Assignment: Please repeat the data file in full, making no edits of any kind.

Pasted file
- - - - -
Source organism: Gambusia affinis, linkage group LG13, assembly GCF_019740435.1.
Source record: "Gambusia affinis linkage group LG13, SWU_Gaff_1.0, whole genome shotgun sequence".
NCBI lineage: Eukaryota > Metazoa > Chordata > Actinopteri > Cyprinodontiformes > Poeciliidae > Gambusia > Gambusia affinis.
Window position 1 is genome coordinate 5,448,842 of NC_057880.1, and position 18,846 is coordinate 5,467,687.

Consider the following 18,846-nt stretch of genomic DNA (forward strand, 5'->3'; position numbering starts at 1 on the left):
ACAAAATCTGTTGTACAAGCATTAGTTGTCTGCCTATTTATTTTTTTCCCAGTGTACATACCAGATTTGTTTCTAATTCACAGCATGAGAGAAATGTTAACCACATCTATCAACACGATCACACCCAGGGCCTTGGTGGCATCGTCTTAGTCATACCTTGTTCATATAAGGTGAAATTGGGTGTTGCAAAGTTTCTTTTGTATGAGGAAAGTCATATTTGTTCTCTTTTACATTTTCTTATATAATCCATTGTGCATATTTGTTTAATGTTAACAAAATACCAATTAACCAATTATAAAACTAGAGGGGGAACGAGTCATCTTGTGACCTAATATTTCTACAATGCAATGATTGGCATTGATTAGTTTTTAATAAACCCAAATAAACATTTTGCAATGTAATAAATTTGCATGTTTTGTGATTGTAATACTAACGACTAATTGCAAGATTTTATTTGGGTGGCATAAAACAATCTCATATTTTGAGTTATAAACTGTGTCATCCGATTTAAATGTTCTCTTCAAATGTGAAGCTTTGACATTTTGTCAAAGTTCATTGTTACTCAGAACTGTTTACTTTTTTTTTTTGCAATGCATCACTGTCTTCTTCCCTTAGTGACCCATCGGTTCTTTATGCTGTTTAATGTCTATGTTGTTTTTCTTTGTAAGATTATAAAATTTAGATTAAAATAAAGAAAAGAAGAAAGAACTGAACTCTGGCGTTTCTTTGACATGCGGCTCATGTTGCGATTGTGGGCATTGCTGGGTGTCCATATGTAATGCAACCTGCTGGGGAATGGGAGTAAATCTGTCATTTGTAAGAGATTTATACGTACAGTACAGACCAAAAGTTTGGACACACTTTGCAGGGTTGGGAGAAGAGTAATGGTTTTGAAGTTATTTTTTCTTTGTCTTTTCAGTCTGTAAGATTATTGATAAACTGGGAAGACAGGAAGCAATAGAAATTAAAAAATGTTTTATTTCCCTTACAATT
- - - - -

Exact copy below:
Source organism: Gambusia affinis, linkage group LG13, assembly GCF_019740435.1.
Source record: "Gambusia affinis linkage group LG13, SWU_Gaff_1.0, whole genome shotgun sequence".
NCBI lineage: Eukaryota > Metazoa > Chordata > Actinopteri > Cyprinodontiformes > Poeciliidae > Gambusia > Gambusia affinis.
Window position 1 is genome coordinate 5,448,842 of NC_057880.1, and position 18,846 is coordinate 5,467,687.

Consider the following 18,846-nt stretch of genomic DNA (forward strand, 5'->3'; position numbering starts at 1 on the left):
ACAAAATCTGTTGTACAAGCATTAGTTGTCTGCCTATTTATTTTTTTCCCAGTGTACATACCAGATTTGTTTCTAATTCACAGCATGAGAGAAATGTTAACCACATCTATCAACACGATCACACCCAGGGCCTTGGTGGCATCGTCTTAGTCATACCTTGTTCATATAAGGTGAAATTGGGTGTTGCAAAGTTTCTTTTGTATGAGGAAAGTCATATTTGTTCTCTTTTACATTTTCTTATATAATCCATTGTGCATATTTGTTTAATGTTAACAAAATACCAATTAACCAATTATAAAACTAGAGGGGGAACGAGTCATCTTGTGACCTAATATTTCTACAATGCAATGATTGGCATTGATTAGTTTTTAATAAACCCAAATAAACATTTTGCAATGTAATAAATTTGCATGTTTTGTGATTGTAATACTAACGACTAATTGCAAGATTTTATTTGGGTGGCATAAAACAATCTCATATTTTGAGTTATAAACTGTGTCATCCGATTTAAATGTTCTCTTCAAATGTGAAGCTTTGACATTTTGTCAAAGTTCATTGTTACTCAGAACTGTTTACTTTTTTTTTTTGCAATGCATCACTGTCTTCTTCCCTTAGTGACCCATCGGTTCTTTATGCTGTTTAATGTCTATGTTGTTTTTCTTTGTAAGATTATAAAATTTAGATTAAAATAAAGAAAAGAAGAAAGAACTGAACTCTGGCGTTTCTTTGACATGCGGCTCATGTTGCGATTGTGGGCATTGCTGGGTGTCCATATGTAATGCAACCTGCTGGGGAATGGGAGTAAATCTGTCATTTGTAAGAGATTTATACGTACAGTACAGACCAAAAGTTTGGACACACTTTGCAGGGTTGGGAGAAGAGTAATGGTTTTGAAGTTATTTTTTCTTTGTCTTTTCAGTCTGTAAGATTATTGATAAACTGGGAAGACAGGAAGCAATAGAAATTAAAAAATGTTTTATTTCCCTTACAATT